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ASU/Devex Global Student Hackathon Winners

ASU/Devex Global Student Hackathon Winners

Inspiring student initiatives to tackle UN Sustainable Development Goals
Friday, December 11, 2020


Arizona State University and Devex, the media platform for the global development community hosted a hackathon, open to universities from anywhere in the world.  Thirty-seven teams from twenty countries across six continents, participated including Australia, Brazil, Georgia, Ghana, Mexico, Morocco, Nigeria, the Philippines and the US among others.  Devex is a social enterprise run by journalists that connects and informs a community of over 1 million development, health, humanitarian and sustainability professionals through news, business intelligence, and funding and career opportunities.  The hackathon model used was developed by the PLuS Alliance  and Devils Invent at ASU.   

The hackathon asked students to create solutions to 5 real-world development challenges aligned with the United Nations Sustainable Development Goals  An exciting range of ideas, processes and applications were generated from the global participants.  The variety and depth of the submissions were outstanding.

One winning team in each challenge category showcased its solution at Devex World  on 10th December.  The categories and the winners are.

Business Transforming Development 

The winning team from Kwame Nkrumah University of Science and Technology (KNUST) – Ghana design and manufacture lower limb prosthetics from recycled materials, exemplifying high levels of ingenuity to meet a social and environmental needs, making disabled members of the community more mobile and using waste products that would go into landfill or be incinerated, causing great harm to the environment.  Video - KNUST creating prosthetic using selected recycled solid waste

Communicating for Impact

UNESCO estimates that there are over 750M people in the world who cannot read or write.   Targeting their home country, the DoMall team from the University of São Paulo, Brazil estimate 11M Brazilians out of a population of 210M people are illiterate and 62M are functionally illiterate in that they can write they name and read brief descriptions but cannot read a newspaper.   Literacy or lack of impacts income levels, probability of children completing high school and exercise levels.   The team devised an App to help people to improve their literacy skills and expand their knowledge base, which could be adapted worldwide.  Video: DoMall - University of São Paulo, Brazil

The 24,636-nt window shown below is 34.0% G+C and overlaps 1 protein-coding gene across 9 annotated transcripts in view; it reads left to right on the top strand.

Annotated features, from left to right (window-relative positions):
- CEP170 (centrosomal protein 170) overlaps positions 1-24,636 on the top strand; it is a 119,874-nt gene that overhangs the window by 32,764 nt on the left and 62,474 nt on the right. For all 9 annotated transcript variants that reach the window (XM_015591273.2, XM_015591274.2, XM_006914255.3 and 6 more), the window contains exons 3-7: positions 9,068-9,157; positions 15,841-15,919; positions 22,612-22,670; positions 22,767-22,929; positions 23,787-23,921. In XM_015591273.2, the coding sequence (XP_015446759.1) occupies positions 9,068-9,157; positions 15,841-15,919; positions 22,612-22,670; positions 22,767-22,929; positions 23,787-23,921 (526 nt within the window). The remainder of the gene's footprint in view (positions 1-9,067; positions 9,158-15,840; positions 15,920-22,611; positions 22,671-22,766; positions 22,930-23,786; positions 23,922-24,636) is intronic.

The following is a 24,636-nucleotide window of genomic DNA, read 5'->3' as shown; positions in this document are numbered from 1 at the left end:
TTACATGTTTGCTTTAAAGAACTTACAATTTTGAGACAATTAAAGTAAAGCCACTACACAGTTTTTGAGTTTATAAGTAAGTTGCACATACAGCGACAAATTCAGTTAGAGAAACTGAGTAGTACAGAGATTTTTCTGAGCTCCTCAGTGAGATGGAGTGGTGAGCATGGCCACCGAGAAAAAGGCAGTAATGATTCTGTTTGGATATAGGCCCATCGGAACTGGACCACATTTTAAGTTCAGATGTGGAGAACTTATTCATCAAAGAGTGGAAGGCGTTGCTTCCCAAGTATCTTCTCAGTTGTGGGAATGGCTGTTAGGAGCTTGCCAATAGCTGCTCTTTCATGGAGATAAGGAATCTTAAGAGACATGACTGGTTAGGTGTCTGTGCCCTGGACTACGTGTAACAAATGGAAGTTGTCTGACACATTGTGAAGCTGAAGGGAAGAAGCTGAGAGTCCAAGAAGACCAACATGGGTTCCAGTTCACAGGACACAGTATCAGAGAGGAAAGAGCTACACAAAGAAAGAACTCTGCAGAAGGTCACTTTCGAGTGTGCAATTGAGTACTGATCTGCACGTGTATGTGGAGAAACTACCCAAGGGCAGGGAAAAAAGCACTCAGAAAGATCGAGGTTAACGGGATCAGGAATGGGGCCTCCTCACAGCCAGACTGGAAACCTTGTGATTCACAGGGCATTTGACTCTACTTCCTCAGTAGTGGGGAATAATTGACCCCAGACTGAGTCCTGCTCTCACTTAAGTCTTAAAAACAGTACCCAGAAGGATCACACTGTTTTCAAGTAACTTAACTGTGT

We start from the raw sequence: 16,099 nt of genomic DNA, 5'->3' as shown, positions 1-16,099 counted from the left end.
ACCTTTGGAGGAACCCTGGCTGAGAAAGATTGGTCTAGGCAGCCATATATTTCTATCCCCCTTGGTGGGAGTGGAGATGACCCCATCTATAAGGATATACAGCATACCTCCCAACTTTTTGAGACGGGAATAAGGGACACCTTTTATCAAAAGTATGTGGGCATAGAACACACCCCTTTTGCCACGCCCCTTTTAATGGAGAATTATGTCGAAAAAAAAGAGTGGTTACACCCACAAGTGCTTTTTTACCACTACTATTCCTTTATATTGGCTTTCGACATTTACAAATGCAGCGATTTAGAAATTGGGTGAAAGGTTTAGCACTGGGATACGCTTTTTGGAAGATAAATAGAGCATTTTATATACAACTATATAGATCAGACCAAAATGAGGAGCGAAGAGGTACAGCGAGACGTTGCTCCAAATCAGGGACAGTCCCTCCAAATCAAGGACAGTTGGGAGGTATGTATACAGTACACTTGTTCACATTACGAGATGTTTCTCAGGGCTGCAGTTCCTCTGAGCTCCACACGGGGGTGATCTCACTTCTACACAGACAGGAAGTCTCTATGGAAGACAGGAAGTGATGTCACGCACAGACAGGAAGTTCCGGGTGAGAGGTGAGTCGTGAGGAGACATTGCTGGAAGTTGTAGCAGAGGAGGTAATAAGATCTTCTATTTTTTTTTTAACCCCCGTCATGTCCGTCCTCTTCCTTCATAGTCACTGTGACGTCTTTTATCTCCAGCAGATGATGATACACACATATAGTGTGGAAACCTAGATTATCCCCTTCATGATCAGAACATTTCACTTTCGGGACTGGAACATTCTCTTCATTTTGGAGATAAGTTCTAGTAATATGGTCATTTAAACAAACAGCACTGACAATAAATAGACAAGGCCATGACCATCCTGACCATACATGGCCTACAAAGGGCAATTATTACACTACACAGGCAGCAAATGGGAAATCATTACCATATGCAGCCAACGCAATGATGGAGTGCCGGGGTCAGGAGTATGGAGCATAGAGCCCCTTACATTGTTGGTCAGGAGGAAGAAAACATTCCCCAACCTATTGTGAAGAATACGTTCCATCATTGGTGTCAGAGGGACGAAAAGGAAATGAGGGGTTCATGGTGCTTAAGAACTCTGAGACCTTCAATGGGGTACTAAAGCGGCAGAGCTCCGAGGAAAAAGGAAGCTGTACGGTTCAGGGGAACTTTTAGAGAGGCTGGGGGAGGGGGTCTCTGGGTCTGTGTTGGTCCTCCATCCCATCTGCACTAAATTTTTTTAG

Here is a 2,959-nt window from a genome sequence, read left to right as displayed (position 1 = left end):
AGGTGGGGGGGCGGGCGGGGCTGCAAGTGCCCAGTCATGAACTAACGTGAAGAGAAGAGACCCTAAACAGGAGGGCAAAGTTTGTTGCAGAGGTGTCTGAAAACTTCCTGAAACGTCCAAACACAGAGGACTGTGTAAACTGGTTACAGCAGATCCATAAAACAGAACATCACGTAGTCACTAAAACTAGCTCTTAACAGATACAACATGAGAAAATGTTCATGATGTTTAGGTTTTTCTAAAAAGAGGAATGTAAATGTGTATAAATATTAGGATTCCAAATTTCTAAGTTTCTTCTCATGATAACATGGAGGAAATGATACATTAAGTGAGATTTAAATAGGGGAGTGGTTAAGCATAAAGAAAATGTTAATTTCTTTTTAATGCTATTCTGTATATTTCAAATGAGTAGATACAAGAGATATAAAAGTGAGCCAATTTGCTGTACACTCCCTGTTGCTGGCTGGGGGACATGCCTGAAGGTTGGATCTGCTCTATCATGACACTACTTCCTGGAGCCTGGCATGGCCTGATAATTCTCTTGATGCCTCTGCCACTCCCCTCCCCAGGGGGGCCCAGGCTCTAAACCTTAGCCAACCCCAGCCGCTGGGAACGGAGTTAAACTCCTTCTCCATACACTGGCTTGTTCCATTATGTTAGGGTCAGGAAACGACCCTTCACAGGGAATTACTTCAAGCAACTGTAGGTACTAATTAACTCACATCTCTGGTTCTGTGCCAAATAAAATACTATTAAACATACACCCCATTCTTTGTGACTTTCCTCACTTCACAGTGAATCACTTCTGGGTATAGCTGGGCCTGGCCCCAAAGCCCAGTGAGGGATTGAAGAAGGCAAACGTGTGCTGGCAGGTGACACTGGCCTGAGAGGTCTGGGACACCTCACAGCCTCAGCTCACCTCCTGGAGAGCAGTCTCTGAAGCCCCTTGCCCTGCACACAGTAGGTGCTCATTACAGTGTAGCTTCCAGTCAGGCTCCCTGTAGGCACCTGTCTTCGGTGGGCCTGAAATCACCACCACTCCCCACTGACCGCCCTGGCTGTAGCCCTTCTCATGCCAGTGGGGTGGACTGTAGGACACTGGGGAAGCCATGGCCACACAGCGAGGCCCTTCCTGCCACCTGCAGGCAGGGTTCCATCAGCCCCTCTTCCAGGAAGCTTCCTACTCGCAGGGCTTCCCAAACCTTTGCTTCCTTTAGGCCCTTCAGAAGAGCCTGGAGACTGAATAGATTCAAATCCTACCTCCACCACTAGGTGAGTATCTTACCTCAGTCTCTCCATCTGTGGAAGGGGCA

Data Revolution

The COVID-19 pandemic has shown how quickly universities, government agencies, pharmaceutical companies and local communities can adapt to the many challenges that have manifested from tracking the phenology of the virus using a mobile app, educating vast numbers of students remotely to developing a vaccine in an unparalleled space of time.  ASU students have developed a Thermal imaging procedure which could be used as part of a range of tools to control the pandemic.  By setting up thermal imaging cameras at the places most utilized by those out in the community, supermarkets and food outlets for example, state authorities would be able to accumulated a vast amount of anonymized data that could be used in the decision making process to target specific areas for remedial attention to halt the spread of the virus.  Video: ASU - A Thermal Covid Approach

Innovation at Scale

Students from De La Salle University, Manila have created Appear.ed, a platform which attempts to address the mental health and educational productivity ramifications of the COVID-19 pandemic.  Their tagline is “It always takes two to high five”. Use of A.I. enabled “student counsellors” as well an interactive classroom is an intriguing example of how far technology could be taken to simulate the interaction that many students crave during these socially distanced times.  The De La Salle team aim to make an impact by “establishing an academe, where connection and engagement are prioritized to sustain both productivity and sanity amongst the new normal and even beyond”. Video - Appear.ed from De La Salle University

Future of Development Finance

OneStep is a cash transfer platform created by students at Tec de Monterrey, Mexico It will enable people to transfer monies rapidly to individuals, emergency appeals, enterprises and community organizations securely through a mobile phone app.  It incorporates a feature for family members to make donations from a group wallet consisting of each family member’s profile.  It aims to be quick and secure, breaking down obstacles to get funds to individuals and communities in times of crisis.  Video: OneStep - Tec de Monterrey

For further information contact Sarah Jones at